1. Disease characteristics
1.1 Name of the disease (synonyms)
Hyperlipoproteinaemia, Type II
Hyperlipoproteinemia, Type IIA
1.2 OMIM# of the disease
1.3 Name of the analysed genes or DNA/chromosome segments:
LDLR (LRG_274), APOB (NM_000384.2) and PCSK9 (LRG_275).
1.4 OMIM# of the gene(s):
LDLR (606945), APOB (107730), PCSK9 (607786).
1.5 Mutational spectrum
About 1.300 variants in the most commonly affected gene in the autosomal dominant form of Familial Hypercholesterolemia (FH), LDLR, are listed in the UCL LDLR variant database (http://www.ucl.ac.uk/ldlr/Current/index.php?select_db=LDLR) and the LOVDv2.0 platform (https://grenada.lumc.nl/LOVD2/UCL-Heart/home.php?select_db=LDLR). These variants are equally distributed over the gene and include exonic substitutions, small exonic rearrangements, large rearrangements, promoter variants, intronic variants and a variant in the 3’ untranslated sequence, point mutations, splice site mutations, large deletions, with approximately 80% being likely to be disease causing.1 Another reference database with known LDLR variants is maintained by Inserm (http://www.umd.be/LDLR/).
Only a few PCSK9 mutations, all of the missense type and resulting in a ‘gain of function’, have been found to be associated with the Hypercholesterolaemia phenotype, with some of them being restricted to certain ethnic groups.5
1.6 Analytical methods
Genetic testing: DNA extraction from peripheral blood (leucocytes), amplification of all 18 exons (LDLR) or 12 exons (PCSK9) and the promoter sequences or the part of APOB containing the major mutation, c.10580 G>A (p.Arg3527Gln), by PCR using flanking oligonucleotides, followed by direct DNA sequencing. Other methods such as Multiplex Ligation-dependent Probe Amplification can be used to detect deletions and duplications of one or more exons in the LDLR gene. A stepwise procedure according to the proportion of mutations found in the three genes involved in the disease has been recommended (LDLR>APOB>PCSK9), however, with the development of next generation sequencing methods in diagnostic laboratories, the approach of library capture of all exons promoters etc. of the three genes and simultaneous sequencing is becoming feasible and should be considered.6 Where homozygous FH or compound heterozygous FH is suspected and neither of the three genes have been found mutated, consider sequence analysis of the LDLRAP1 gene, responsible for the autosomal-recessive form of FH (ARH).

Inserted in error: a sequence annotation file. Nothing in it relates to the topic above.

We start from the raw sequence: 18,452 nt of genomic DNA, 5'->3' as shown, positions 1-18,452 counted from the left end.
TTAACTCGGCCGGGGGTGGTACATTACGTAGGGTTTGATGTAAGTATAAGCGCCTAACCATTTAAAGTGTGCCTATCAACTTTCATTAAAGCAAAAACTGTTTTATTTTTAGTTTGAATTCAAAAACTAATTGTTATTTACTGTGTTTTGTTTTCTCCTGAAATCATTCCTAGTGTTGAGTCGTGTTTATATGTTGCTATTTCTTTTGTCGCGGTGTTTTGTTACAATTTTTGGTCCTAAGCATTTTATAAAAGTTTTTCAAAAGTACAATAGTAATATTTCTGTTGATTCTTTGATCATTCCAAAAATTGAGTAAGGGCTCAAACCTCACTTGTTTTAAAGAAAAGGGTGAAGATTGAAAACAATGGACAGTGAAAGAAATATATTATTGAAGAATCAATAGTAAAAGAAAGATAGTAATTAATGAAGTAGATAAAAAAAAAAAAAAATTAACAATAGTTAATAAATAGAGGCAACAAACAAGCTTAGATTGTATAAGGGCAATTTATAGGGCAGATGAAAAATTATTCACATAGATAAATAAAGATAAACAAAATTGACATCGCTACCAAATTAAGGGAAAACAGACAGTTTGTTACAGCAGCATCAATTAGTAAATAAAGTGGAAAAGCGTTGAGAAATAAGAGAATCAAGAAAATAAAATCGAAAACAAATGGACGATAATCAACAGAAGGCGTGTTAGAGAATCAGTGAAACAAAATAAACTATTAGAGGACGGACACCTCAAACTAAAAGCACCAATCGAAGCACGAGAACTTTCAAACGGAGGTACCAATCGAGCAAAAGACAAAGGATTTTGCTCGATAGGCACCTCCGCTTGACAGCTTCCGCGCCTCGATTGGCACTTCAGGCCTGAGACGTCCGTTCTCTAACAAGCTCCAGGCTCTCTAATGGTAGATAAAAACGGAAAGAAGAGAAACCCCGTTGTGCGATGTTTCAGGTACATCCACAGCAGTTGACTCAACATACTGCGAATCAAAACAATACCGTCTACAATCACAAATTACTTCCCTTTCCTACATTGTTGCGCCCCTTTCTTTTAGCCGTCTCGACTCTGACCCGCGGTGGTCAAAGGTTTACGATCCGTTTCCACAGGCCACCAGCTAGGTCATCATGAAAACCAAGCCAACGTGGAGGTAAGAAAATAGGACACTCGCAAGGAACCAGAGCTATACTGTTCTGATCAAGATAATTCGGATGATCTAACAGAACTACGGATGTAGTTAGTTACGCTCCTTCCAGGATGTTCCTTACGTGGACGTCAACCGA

1.7 Analytical validation
The analysis of an independent biological sample is recommended in order to confirm an identified mutation. Analysis of samples from family members for segregation of the identified variant with the disease might be helpful, especially when the identified variation was not described before.
1.8 Estimated frequency of the disease
(Incidence at birth (‘birth prevalence’) or population prevalence. If known to be variable between ethnic groups, please report):
The general prevalence is reported to be about 1:500, with a higher frequency because of founder effects in the following populations: Lebanese, Afrikaners in South Africa and French Canadians (reviewed in Liyanage KE et al.7), Finnish/North Karelia8 and Danish.9 Based on this frequency FH is dramatically underdiagnosed in most countries.3
1.9 Diagnostic setting
Comment: Prenatal testing is possible, but not carried out frequently because testing can be done soon after birth. Prenatal testing for homozygosity might be considered in families presenting a relevant constellation, however, there are differences in laws on prenatal testing between countries.